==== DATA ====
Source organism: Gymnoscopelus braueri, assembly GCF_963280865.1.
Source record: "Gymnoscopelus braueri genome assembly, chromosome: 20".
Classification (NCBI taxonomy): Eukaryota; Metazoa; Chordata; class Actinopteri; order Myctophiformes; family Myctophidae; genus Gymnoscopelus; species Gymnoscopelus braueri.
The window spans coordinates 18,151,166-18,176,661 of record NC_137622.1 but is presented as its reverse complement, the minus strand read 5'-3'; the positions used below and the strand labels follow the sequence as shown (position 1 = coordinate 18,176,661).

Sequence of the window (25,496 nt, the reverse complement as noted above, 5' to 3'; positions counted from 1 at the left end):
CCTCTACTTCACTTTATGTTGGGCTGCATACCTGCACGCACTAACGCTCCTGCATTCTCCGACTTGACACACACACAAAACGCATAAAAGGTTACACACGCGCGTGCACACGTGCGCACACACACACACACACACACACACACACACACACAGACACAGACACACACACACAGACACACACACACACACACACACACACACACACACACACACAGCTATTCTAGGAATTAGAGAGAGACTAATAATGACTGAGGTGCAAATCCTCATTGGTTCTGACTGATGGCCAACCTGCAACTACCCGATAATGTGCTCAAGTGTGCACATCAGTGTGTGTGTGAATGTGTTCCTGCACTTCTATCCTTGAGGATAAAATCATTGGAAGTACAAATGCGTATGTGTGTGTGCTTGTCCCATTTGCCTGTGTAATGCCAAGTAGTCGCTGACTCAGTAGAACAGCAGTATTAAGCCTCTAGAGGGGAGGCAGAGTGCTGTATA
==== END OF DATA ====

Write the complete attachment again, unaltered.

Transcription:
Source organism: Gymnoscopelus braueri, assembly GCF_963280865.1.
Source record: "Gymnoscopelus braueri genome assembly, chromosome: 20".
Classification (NCBI taxonomy): Eukaryota; Metazoa; Chordata; class Actinopteri; order Myctophiformes; family Myctophidae; genus Gymnoscopelus; species Gymnoscopelus braueri.
The window spans coordinates 18,151,166-18,176,661 of record NC_137622.1 but is presented as its reverse complement, the minus strand read 5'-3'; the positions used below and the strand labels follow the sequence as shown (position 1 = coordinate 18,176,661).

Sequence of the window (25,496 nt, the reverse complement as noted above, 5' to 3'; positions counted from 1 at the left end):
CCTCTACTTCACTTTATGTTGGGCTGCATACCTGCACGCACTAACGCTCCTGCATTCTCCGACTTGACACACACACAAAACGCATAAAAGGTTACACACGCGCGTGCACACGTGCGCACACACACACACACACACACACACACACACACACAGACACAGACACACACACACAGACACACACACACACACACACACACACACACACACACACACAGCTATTCTAGGAATTAGAGAGAGACTAATAATGACTGAGGTGCAAATCCTCATTGGTTCTGACTGATGGCCAACCTGCAACTACCCGATAATGTGCTCAAGTGTGCACATCAGTGTGTGTGTGAATGTGTTCCTGCACTTCTATCCTTGAGGATAAAATCATTGGAAGTACAAATGCGTATGTGTGTGTGCTTGTCCCATTTGCCTGTGTAATGCCAAGTAGTCGCTGACTCAGTAGAACAGCAGTATTAAGCCTCTAGAGGGGAGGCAGAGTGCTGTATA